Tomes, Murakami, and Carbs 

Winter in Michigan is very gray. It is cold. It is long. It is dark when I leave for work and when I get home. I spend a lot of time in comfy clothes, hiding under blankets and waiting for spring. 

I’m not trying to wish spring away but also would really like to go on long walks in my neighborhood, tend my garden, and not curse everytime I leave my house in the morning when I feel the cold air. 

I try to find ways to occupy my time that are more than Netflix or making very tasty pastries. New Year’s Resolutions are real. Here at the Woodring Estate we are making an effort to eat healthier, consume less sugar, and to be more active. 

I am also making an effort to read more. Not that my 70 books in 2019 was anything to sneeze at, but I find that when it is cold and dark all I want to do is watch something very mediocre and nap. Focusing on books can be hard, but also it is the best time for me to dive into the tomes on my shelf. 

The rest of my year is a little crazy. My boyfriend and I like to travel. We have a ton of other obligations. No matter how often we say “things will slow down soon” they do not, in fact, slow down. 

Except in January. January we take time to recover. We sleep more. Do less. Complain about the amount of produce in the house that demands to be eaten before it goes bad. 

In January there is time. So in January, despite all of my internal instincts, I pick up large books. This year I am still making my way through the Outlander series. In years past I have done American Gods, Anna Karenina,  and a variety of other large classics. I have a lot of good memories about reading large books in bed, snug and warm. 

My favorite of these memories center around 1Q84. Several years ago, when Murakami was just a name on countless must read lists I had no idea what I would be getting myself into. I also didn’t know that I could finish a book so long without losing steam, without losing joy or interest or investment. Usually when I slog through Tolstoy or Hugo there is a bit of determination. It is a pride factor that only exists for me with classic titles. They make me feel more legit in my career. It is weird. Ignore my complexes.

1Q84 was different. It was long, about 1200 pages. It was complex. It was new. It had some buzz, but was like the blogosphere darlings you see today. I picked it up because I wanted to prove I could read something long. To this day my experience with 1Q84 has had zero impact on my ability to provide readers advisory, to talk to friends about books, to do anything other than smile kindly at a memory.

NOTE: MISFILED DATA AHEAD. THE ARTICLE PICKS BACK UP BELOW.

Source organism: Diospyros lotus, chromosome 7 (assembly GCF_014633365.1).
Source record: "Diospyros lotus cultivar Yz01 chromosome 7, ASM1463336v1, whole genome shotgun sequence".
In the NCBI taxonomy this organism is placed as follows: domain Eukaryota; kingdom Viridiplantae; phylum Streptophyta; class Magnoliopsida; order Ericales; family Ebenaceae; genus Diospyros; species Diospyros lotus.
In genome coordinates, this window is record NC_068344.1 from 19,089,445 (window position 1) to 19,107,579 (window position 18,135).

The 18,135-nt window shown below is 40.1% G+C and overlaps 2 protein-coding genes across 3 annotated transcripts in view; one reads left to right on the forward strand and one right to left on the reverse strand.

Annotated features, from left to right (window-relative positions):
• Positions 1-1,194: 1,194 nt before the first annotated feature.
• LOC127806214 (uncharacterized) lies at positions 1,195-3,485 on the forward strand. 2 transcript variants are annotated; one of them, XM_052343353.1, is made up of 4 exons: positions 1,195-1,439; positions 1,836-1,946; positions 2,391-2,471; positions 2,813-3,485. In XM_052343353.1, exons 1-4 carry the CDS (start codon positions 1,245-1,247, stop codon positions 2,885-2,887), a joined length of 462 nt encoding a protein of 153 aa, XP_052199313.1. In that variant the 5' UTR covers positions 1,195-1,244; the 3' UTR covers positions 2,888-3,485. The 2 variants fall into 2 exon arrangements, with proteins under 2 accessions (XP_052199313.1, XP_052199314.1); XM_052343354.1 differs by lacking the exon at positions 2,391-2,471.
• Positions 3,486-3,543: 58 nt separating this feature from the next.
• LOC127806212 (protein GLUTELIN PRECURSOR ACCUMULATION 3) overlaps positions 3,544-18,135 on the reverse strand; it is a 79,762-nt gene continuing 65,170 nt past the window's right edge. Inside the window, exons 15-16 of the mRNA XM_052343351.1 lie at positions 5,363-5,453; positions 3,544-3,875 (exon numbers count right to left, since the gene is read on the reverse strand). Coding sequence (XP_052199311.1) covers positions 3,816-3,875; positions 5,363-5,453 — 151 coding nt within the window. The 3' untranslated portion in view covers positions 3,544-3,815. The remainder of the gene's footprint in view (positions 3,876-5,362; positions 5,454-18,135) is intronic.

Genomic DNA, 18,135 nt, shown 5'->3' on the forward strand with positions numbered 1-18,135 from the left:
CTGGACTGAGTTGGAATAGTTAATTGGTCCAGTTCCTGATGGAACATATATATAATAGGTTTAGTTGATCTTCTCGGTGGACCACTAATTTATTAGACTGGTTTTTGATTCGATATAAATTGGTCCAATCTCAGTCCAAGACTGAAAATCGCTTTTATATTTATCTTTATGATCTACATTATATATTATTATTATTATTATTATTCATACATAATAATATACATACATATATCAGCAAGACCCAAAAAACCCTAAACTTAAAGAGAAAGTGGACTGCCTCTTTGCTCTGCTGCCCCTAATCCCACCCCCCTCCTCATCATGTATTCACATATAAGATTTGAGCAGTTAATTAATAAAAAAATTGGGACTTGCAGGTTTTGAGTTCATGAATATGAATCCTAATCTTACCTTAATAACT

So while I sit down with another tome I hope I will have a similar experience. But big books are a lot of work. Holding a 800 pager can be a bit of an arm work out. I am pretty sure I’m going to need some carbs.

Carbs in the form of beer bread. A soft treat sweetened with honey, very buttery, with just a taste of my favorite beer. The recipe is simple. It is good underbaked, overbaked, right out of the oven, two days later, or really any time. Top with a little extra honey, jam, or butter and enjoy as you drop crumbs on your latest literary white whale.


3 cups flour

½ cup honey

1 tbsp baking powder

1 bottle beer, your choice 

½ cup salted butter, cut into tablespoons


Preheat oven to 375 degrees and grease a 9 inch loaf pan. 

Mix together first 4 ingredients until a sticky dough forms. Place dough into loaf plan and use a spatula to even. Top with the pads of butter. Bake for 45 minutes. 

Let cool for as long as your carb craving stomach can handle. Enjoy

Reclaiming my Time: DNFing Books

I’m an unapologetic DNFer of books. I have zero problem setting a book aside if it isn’t catching my attention, is trite, is poorly written, or for any other reason. 

I see a lot of posts, tweets, and grams about people struggling with the idea of not finishing a book they start. I always read them with a bit of amazement. 

Sure, I don’t start books expecting not to finish them. I don’t pay good money to buy a novel hoping it’ll suck and end up on my bookshelf like a red mark of poor decision making. I want all the books I try to read to be good, to speak to me, to mean something.

But not all books can be that to all people. That’s okay. It’s okay that I couldn’t get through Where the Crawdads Sing, even though the rest of the universe seems to love it. It’s okay that I don’t like Jane Eyre, or that some of my most anticipated books of the last year left me feeling hallow, and languished on my shelf until I officially moved on. 

My time is important. Now more so than ever. With a full time job, a needy pupper, and a variety of other social obligations there is not enough time in the day to do everything I would like. That means I certainly do not have time for bad books. 

I do understand the other side of the DNF argument. There is something to be said about finishing what you started. Being a closer would be great, but alas, I am not one.  I also don’t feel any sort of reading debt to an author just because I now have their book in my posession. In fact, I probably bought the book. I’m the one that will be out both money and time if I push through with finishing a book. Also, do you really think authors want people hate finishing books and the posting reviews onlines?

I, for one, would rather find myself on a DNF list than with a bunch of 1 star reviews on goodreads with raging readings posting all of their least favorite moments. 

I will say I do not condone putting down books without giving them a real shot. I shoot for between 30 and 50 pages for shorter books and closer to 100 for anything over 500 pages. I know slow burns are a real thing, and want to give all writers a chance to captivate my attention.

But after that if the writing isn’t right I’m going to reclaim my time.